By BEN WALKER
The Associated Press
Friday, July 21, 2006; 3:43 PM
-- So Barry Bonds will hobble toward the home run record, heading down a tarnished path toward a mark Major League Baseball and many fans prefer he never reach.
Free from indictment _ for now _ Bonds always will walk under a cloud of suspicion. He'll forever be the very symbol of the Steroid Era, a time when everything good about the game came under attack.
Which makes this hard to say: Steroids saved baseball.
Cal Ripken's streak helped. So did the family-friendly ballparks that sprung up. Add interleague play, the wild card, the rise of the Yankees and, in a curious way, the death of Mickey Mantle and how it made baby boomers nostalgic about their childhood.
All that played a part in baseball's renaissance, especially after the players' strike wiped out the 1994 World Series.
But when it came to making baseball popular again and turning it into a booming business, nothing did the job like home runs. Particularly 500-foot home runs.
Mock the moonshots Mark McGwire launched into Big Mac Land, or the rockets Sammy Sosa sent onto Waveland Avenue or the drives Rafael Palmeiro pulled at the warehouse. Go ahead, call them steroid-infused.
Before throwing 'em out, though, let's rewind to 1998.
Remember that season? Sure you do. The Summer of Love in baseball, when a home-run chase captivated an entire nation, providing a montage of feel-good moments straight out from "Field of Dreams."
There was a choked-up McGwire, hugging the Maris family, hoisting his son, saluting Sosa and holding up the ball from historic No. 62 as America cheered.
"The whole country has been involved in this," he said that warm evening at Busch Stadium. "So be it. I'm happy to bring the country together."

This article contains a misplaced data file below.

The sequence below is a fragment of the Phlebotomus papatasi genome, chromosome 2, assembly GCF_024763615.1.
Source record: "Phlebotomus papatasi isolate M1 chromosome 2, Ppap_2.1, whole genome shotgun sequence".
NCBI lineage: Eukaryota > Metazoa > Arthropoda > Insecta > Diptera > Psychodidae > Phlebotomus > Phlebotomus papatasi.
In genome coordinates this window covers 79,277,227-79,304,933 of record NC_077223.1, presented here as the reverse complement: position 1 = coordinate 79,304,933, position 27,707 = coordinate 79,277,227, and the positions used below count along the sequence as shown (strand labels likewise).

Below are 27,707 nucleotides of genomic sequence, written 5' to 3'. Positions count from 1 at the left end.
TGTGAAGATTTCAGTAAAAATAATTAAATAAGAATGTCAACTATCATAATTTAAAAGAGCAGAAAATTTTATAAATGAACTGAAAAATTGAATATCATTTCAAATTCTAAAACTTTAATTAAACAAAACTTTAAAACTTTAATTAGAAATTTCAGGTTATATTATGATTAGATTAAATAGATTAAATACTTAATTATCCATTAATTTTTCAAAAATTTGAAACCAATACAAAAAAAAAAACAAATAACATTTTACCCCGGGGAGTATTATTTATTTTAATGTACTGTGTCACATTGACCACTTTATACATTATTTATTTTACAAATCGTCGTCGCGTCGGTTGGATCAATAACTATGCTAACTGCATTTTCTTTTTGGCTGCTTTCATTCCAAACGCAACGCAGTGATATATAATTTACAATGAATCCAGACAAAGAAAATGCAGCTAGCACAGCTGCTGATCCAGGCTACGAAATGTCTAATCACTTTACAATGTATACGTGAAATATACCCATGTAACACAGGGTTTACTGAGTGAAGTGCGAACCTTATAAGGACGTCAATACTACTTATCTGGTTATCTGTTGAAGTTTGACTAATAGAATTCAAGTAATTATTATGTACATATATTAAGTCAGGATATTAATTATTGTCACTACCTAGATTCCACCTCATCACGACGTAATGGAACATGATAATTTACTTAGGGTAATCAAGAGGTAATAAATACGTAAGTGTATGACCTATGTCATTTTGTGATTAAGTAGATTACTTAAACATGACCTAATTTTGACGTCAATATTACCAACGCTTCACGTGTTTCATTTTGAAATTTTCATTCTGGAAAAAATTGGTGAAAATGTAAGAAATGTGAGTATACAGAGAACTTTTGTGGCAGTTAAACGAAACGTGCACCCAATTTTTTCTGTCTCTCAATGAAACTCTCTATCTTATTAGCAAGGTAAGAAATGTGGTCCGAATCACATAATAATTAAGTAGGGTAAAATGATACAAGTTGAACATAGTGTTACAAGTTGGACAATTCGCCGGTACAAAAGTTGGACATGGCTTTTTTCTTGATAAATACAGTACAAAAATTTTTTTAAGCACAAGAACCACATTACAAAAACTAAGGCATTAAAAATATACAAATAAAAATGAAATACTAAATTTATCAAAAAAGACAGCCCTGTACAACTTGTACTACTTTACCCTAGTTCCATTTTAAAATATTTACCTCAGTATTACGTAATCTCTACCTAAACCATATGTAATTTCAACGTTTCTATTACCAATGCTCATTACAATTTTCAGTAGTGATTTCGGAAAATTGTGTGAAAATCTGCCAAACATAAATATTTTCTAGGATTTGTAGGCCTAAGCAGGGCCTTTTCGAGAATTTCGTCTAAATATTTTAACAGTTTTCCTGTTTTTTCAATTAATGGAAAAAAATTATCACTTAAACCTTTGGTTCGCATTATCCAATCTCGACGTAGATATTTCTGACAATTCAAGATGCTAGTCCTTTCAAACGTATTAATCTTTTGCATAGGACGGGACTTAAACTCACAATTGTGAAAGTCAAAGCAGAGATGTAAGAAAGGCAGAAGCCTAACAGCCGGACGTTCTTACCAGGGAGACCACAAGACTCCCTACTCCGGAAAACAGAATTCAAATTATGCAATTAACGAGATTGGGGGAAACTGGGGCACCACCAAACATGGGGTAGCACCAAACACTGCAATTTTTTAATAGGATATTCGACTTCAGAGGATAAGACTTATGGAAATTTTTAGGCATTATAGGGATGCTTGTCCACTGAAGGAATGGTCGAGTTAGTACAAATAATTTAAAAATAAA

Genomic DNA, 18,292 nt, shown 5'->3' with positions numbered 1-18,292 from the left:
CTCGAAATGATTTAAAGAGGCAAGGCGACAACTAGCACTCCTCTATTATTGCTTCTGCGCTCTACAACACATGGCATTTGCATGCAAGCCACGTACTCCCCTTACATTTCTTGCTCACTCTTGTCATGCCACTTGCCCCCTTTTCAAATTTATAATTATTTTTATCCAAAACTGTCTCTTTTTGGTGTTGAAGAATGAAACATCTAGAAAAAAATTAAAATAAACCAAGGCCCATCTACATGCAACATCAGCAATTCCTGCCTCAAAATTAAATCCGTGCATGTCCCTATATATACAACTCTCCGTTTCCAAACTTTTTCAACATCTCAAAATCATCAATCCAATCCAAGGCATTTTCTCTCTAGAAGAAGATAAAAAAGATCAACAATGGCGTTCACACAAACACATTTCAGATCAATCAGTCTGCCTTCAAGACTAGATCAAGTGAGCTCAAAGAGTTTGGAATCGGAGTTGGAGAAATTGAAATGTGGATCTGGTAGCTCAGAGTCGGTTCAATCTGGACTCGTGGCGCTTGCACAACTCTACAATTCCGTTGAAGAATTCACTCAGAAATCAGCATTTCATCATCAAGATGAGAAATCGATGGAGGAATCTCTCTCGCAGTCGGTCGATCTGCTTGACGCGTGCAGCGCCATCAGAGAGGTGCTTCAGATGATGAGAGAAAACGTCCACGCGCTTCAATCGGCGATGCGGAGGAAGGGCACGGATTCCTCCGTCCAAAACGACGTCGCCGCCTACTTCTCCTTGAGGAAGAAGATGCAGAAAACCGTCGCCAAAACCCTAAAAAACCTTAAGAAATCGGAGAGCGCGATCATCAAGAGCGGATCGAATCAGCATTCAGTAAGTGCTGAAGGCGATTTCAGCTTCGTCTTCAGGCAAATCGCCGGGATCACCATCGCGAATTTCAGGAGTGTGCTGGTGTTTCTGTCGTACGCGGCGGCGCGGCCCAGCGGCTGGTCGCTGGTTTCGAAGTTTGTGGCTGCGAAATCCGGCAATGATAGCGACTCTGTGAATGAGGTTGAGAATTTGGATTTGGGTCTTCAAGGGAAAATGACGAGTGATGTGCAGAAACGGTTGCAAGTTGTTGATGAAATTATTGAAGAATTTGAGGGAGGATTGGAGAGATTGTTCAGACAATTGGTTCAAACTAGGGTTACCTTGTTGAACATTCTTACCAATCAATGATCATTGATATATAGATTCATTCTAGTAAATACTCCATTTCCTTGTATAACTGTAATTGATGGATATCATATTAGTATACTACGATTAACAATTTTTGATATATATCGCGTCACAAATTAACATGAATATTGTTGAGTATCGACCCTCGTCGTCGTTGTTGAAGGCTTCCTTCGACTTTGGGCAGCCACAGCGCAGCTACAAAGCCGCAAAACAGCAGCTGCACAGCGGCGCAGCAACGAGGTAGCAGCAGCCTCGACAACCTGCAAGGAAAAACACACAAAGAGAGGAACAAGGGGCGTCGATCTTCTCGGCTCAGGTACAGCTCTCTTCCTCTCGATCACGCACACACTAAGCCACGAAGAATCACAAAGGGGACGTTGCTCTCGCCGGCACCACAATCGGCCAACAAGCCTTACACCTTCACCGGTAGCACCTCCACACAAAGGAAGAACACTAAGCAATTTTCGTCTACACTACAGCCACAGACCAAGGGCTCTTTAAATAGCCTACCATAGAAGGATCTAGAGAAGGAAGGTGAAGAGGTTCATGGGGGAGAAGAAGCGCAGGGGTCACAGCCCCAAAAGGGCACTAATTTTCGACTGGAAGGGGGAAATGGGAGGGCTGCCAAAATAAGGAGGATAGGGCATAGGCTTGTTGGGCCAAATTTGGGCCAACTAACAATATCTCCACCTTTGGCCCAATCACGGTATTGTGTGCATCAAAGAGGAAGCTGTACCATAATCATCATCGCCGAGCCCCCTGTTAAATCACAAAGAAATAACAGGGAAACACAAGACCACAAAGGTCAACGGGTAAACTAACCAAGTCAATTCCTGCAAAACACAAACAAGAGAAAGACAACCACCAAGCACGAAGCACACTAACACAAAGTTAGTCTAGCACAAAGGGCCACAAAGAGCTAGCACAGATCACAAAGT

The only thing that night needed was James Earl Jones himself, rumbling on about the virtues of "base-baw," Ray.
Of course, we now know that it was a bunch of hooey.
Called before Congress in March 2005, McGwire refused to discuss the past and Sosa denied using performance-enhancing drugs, but their performances at the Capitol spoke plenty. In August 2005, Palmeiro tested positive for steroids and professed he didn't know how it happened.
For a long time, however, no one was complaining. Not when Jose Canseco crashed balls off the windows of that center-field restaurant at SkyDome, or when the AL romped 13-8 at Coors Field in the highest-scoring All-Star game or when each night's highlights became Home Run Derby.
From 1990 to 2000, home runs increased nearly 50 percent, the Elias Sports Bureau reported. Scoring went up about 20 percent. Attendance also spiked, before and after the strike.
Purists cringed. Casual fans _ millions of them _ packed the parks to see the sluggers swing away. Baseball won.
In those days, few delved deeply into why balls were flying over the fences. Rather, there were stock answers: smaller parks, watered-down pitching, juiced balls and bigger players.
Looking back, certainly there should have been a closer examination from all sides. But there was such a boom, hardly anyone wanted to question it.
At the recent All-Star game, commissioner Bud Selig railed against "revisionist history" that baseball knew about steroids many years ago and did nothing about them. He said there was no solid evidence of the problem, and there's no concrete evidence to refute him.
No doubt, this much is clear: While steroids wrecked the game, they also saved it.